Turkish central bank surprises by slashing rates 200 pts to 16%

In a statement the bank suggested there would be little more room to ease policy through year end


ISTANBUL- Turkey's central bank slashed its policy rate by an unexpected 200 basis points to 16% on Thursday, sending the lira to a new all-time low and delivering further stimulus sought by President Tayyip Erdogan despite rising inflation.

The bank said there would be little more room to ease policy through year end given what it called "transitory" supply-side pressure on prices of food, energy and other imports, which have grown costly due to the sharp currency depreciation.

The rate cut was twice as much as the most dovish estimate in a Reuters poll, which forecast the policy repo rate would fall by 50 or 100 basis points.

The central bank, under pressure from Erdogan, also surprised markets last month with a 100-point cut that sent the currency tumbling to new depths. 

Analysts called the policy easing premature and reckless given it left Turkey's real yields sharply negative, and it runs against the grain of a world in which central banks are raising rates to head off global price rises.

The lira weakened as much as 3% to a record 9.501 versus the dollar before paring some losses. It has shed 22% this year, with most of the drop since the beginning of September when the bank began giving dovish signals.

President Tayyip Erdogan has long called for monetary stimulus and has sacked the last three central bank governors in less than 2-1/2 years, eroding the bank's credibility and sending foreign investors fleeing.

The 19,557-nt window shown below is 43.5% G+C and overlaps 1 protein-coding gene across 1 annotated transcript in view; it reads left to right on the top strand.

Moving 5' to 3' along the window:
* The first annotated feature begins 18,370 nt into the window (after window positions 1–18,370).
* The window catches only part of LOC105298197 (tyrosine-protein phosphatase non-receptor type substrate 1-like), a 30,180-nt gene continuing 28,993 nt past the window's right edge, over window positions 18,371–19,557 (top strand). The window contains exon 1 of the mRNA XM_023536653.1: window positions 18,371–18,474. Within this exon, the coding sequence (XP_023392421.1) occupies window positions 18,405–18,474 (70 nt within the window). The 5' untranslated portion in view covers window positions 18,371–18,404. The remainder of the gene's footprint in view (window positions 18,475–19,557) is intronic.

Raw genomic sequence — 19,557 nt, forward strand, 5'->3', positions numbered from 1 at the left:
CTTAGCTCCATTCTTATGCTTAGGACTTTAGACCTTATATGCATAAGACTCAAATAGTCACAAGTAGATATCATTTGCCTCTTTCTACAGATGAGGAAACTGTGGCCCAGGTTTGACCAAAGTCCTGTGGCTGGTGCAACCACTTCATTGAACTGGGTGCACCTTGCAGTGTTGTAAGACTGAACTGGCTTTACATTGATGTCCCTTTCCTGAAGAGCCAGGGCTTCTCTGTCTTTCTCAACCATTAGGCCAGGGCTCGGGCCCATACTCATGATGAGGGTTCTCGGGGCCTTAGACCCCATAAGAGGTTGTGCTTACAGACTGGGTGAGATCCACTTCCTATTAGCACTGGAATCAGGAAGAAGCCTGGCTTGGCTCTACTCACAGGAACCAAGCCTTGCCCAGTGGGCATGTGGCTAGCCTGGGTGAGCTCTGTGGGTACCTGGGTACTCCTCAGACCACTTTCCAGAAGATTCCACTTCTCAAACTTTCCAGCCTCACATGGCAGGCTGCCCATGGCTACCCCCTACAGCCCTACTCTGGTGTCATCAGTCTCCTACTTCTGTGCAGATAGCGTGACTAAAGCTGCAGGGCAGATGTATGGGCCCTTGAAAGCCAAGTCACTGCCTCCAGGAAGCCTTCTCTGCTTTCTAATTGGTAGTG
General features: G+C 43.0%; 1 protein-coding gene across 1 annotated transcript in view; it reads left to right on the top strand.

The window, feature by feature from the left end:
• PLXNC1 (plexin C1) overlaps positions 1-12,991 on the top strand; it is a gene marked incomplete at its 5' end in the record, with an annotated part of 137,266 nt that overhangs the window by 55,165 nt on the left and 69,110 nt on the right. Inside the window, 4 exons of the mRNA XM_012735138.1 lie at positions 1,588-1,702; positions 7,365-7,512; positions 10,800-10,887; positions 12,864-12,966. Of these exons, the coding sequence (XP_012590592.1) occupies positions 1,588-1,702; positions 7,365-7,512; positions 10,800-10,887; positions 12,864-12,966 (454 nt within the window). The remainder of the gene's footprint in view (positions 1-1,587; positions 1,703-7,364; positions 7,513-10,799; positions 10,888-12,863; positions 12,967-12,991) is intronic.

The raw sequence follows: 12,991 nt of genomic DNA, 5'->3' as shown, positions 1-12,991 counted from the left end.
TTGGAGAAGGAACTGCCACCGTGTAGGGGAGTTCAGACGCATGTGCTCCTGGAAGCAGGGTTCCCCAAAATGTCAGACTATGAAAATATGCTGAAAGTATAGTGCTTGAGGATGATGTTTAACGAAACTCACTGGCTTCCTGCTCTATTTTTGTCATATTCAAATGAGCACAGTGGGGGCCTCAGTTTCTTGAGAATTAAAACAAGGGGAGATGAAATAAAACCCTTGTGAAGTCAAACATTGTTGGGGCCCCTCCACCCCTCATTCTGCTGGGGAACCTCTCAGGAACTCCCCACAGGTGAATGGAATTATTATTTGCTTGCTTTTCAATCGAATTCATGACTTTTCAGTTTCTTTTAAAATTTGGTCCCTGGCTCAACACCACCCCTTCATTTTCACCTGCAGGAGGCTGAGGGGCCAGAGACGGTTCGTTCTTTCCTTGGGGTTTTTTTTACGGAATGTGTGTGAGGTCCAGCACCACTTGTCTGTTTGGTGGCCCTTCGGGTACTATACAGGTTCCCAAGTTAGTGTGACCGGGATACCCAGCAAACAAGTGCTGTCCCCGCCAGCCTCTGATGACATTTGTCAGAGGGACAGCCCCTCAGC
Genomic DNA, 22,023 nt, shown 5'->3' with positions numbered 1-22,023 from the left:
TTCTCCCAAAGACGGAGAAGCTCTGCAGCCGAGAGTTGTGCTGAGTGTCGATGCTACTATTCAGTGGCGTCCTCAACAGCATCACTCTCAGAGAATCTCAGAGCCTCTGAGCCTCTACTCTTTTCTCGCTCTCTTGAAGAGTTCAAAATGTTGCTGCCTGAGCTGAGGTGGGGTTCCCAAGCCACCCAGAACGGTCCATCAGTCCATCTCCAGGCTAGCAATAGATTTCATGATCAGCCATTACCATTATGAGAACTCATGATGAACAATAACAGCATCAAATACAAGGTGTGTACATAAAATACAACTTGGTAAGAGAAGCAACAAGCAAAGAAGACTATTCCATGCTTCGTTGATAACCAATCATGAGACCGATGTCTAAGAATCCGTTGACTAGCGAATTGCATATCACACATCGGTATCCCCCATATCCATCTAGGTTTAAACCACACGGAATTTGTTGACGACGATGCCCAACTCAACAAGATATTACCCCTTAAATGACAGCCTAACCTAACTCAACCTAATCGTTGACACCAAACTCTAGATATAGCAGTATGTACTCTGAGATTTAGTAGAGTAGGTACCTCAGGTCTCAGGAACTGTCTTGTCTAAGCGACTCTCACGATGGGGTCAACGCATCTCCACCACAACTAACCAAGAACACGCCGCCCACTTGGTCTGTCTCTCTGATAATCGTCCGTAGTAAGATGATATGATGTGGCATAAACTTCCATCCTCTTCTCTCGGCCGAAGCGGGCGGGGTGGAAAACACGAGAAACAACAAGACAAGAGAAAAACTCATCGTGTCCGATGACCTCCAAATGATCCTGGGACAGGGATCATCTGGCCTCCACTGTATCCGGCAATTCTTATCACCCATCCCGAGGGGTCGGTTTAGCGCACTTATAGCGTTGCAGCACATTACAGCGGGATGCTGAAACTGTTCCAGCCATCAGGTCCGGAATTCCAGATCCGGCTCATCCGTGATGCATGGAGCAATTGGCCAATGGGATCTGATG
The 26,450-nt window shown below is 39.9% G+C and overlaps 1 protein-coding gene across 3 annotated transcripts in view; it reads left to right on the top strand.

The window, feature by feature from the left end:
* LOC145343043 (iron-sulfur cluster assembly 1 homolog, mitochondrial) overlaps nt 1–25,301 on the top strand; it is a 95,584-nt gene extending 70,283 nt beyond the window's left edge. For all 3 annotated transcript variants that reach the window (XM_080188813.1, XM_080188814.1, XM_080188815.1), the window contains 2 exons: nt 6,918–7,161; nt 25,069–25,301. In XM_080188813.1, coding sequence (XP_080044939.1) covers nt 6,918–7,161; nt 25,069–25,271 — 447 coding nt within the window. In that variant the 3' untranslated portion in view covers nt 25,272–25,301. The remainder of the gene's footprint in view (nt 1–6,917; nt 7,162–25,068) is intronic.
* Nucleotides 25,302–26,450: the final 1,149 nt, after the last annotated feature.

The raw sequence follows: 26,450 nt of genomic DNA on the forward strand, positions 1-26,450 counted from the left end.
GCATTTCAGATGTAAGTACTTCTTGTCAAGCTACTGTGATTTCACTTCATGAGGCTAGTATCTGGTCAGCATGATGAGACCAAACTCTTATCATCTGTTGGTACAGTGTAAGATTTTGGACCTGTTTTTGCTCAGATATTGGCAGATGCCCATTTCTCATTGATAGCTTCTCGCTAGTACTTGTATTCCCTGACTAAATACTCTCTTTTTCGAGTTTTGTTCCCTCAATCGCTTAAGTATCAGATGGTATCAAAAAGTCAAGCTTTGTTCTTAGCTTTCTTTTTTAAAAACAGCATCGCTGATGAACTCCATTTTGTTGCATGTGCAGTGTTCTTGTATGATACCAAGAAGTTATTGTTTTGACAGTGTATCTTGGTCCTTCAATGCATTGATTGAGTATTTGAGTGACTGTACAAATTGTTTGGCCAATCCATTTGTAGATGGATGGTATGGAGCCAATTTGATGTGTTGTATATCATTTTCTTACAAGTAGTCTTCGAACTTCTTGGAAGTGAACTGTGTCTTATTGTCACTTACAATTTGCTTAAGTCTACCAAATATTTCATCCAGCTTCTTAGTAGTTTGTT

A self-described enemy of interest rates, Erdogan fired three more monetary policy committee (MPC) members just last week - including two seen to oppose rate cuts - setting the stage for more easing.

After the policy meeting, the MPC said "supply-side transitory factors leave limited room for a downward adjustment to the policy rate until the end of the year."

Annual headline inflation rose to 19.58% last month amid soaring living costs for Turks, including costly food and housing, which in turn have hurt Erdogan's opinion polls.

Inflation has been in double digits for most of the past five years and well above a 5% target. 

The bank has recently focused on a core "C" measure, which is lower than headline but also rose to 17% last month.

For import-heavy Turkey, lira depreciation leads to higher inflation via imports.

(Reporting by Ezgi Erkoyun and Daren Butler; Editing by Jonathan Spicer) ((daren.butler@tr.com; +90-212-350 7053; Reuters Messaging: daren.butler.thomsonreuters.com@reuters.net))

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